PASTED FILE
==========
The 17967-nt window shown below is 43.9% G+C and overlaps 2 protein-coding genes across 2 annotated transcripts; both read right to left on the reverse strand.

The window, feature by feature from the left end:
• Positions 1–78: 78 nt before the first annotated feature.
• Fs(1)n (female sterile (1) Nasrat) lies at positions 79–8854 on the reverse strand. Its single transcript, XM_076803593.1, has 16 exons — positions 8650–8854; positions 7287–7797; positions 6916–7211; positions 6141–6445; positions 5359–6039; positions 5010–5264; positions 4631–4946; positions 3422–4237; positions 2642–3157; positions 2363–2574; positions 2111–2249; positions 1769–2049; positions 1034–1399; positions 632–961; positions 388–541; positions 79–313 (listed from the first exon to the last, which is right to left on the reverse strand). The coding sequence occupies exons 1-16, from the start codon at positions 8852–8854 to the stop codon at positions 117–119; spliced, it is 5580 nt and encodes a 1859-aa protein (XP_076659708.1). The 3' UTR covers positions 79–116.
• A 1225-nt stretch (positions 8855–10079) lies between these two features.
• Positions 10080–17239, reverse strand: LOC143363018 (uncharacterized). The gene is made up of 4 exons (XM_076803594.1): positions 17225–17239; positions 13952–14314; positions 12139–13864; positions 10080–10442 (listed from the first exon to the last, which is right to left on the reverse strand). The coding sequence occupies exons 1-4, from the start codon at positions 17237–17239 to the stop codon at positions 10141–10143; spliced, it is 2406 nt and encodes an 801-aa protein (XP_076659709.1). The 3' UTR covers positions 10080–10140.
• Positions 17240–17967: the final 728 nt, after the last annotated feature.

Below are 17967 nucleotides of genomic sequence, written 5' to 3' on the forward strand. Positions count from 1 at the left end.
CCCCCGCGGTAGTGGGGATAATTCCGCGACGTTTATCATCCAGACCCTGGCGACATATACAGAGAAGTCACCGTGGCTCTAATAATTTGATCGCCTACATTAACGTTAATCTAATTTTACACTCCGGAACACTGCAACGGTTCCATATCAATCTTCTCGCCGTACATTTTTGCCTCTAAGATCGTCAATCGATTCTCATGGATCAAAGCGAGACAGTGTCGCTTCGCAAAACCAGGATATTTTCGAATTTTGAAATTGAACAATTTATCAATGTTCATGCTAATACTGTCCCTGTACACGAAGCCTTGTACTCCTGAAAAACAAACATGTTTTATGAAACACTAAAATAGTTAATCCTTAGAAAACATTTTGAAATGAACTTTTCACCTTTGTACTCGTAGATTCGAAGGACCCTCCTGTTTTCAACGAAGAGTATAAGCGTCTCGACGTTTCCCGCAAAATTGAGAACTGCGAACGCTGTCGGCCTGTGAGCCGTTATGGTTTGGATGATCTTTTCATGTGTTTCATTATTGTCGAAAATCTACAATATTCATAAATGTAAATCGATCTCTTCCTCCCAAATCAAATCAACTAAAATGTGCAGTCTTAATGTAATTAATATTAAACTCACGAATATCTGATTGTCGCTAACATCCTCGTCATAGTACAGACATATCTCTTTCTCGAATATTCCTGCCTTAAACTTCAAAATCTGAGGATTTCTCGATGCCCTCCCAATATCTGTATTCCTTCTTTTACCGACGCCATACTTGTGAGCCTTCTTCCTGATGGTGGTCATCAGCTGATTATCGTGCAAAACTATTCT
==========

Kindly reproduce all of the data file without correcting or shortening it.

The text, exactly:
The 17967-nt window shown below is 43.9% G+C and overlaps 2 protein-coding genes across 2 annotated transcripts; both read right to left on the reverse strand.

The window, feature by feature from the left end:
• Positions 1–78: 78 nt before the first annotated feature.
• Fs(1)n (female sterile (1) Nasrat) lies at positions 79–8854 on the reverse strand. Its single transcript, XM_076803593.1, has 16 exons — positions 8650–8854; positions 7287–7797; positions 6916–7211; positions 6141–6445; positions 5359–6039; positions 5010–5264; positions 4631–4946; positions 3422–4237; positions 2642–3157; positions 2363–2574; positions 2111–2249; positions 1769–2049; positions 1034–1399; positions 632–961; positions 388–541; positions 79–313 (listed from the first exon to the last, which is right to left on the reverse strand). The coding sequence occupies exons 1-16, from the start codon at positions 8852–8854 to the stop codon at positions 117–119; spliced, it is 5580 nt and encodes a 1859-aa protein (XP_076659708.1). The 3' UTR covers positions 79–116.
• A 1225-nt stretch (positions 8855–10079) lies between these two features.
• Positions 10080–17239, reverse strand: LOC143363018 (uncharacterized). The gene is made up of 4 exons (XM_076803594.1): positions 17225–17239; positions 13952–14314; positions 12139–13864; positions 10080–10442 (listed from the first exon to the last, which is right to left on the reverse strand). The coding sequence occupies exons 1-4, from the start codon at positions 17237–17239 to the stop codon at positions 10141–10143; spliced, it is 2406 nt and encodes an 801-aa protein (XP_076659709.1). The 3' UTR covers positions 10080–10140.
• Positions 17240–17967: the final 728 nt, after the last annotated feature.

Below are 17967 nucleotides of genomic sequence, written 5' to 3' on the forward strand. Positions count from 1 at the left end.
CCCCCGCGGTAGTGGGGATAATTCCGCGACGTTTATCATCCAGACCCTGGCGACATATACAGAGAAGTCACCGTGGCTCTAATAATTTGATCGCCTACATTAACGTTAATCTAATTTTACACTCCGGAACACTGCAACGGTTCCATATCAATCTTCTCGCCGTACATTTTTGCCTCTAAGATCGTCAATCGATTCTCATGGATCAAAGCGAGACAGTGTCGCTTCGCAAAACCAGGATATTTTCGAATTTTGAAATTGAACAATTTATCAATGTTCATGCTAATACTGTCCCTGTACACGAAGCCTTGTACTCCTGAAAAACAAACATGTTTTATGAAACACTAAAATAGTTAATCCTTAGAAAACATTTTGAAATGAACTTTTCACCTTTGTACTCGTAGATTCGAAGGACCCTCCTGTTTTCAACGAAGAGTATAAGCGTCTCGACGTTTCCCGCAAAATTGAGAACTGCGAACGCTGTCGGCCTGTGAGCCGTTATGGTTTGGATGATCTTTTCATGTGTTTCATTATTGTCGAAAATCTACAATATTCATAAATGTAAATCGATCTCTTCCTCCCAAATCAAATCAACTAAAATGTGCAGTCTTAATGTAATTAATATTAAACTCACGAATATCTGATTGTCGCTAACATCCTCGTCATAGTACAGACATATCTCTTTCTCGAATATTCCTGCCTTAAACTTCAAAATCTGAGGATTTCTCGATGCCCTCCCAATATCTGTATTCCTTCTTTTACCGACGCCATACTTGTGAGCCTTCTTCCTGATGGTGGTCATCAGCTGATTATCGTGCAAAACTATTCT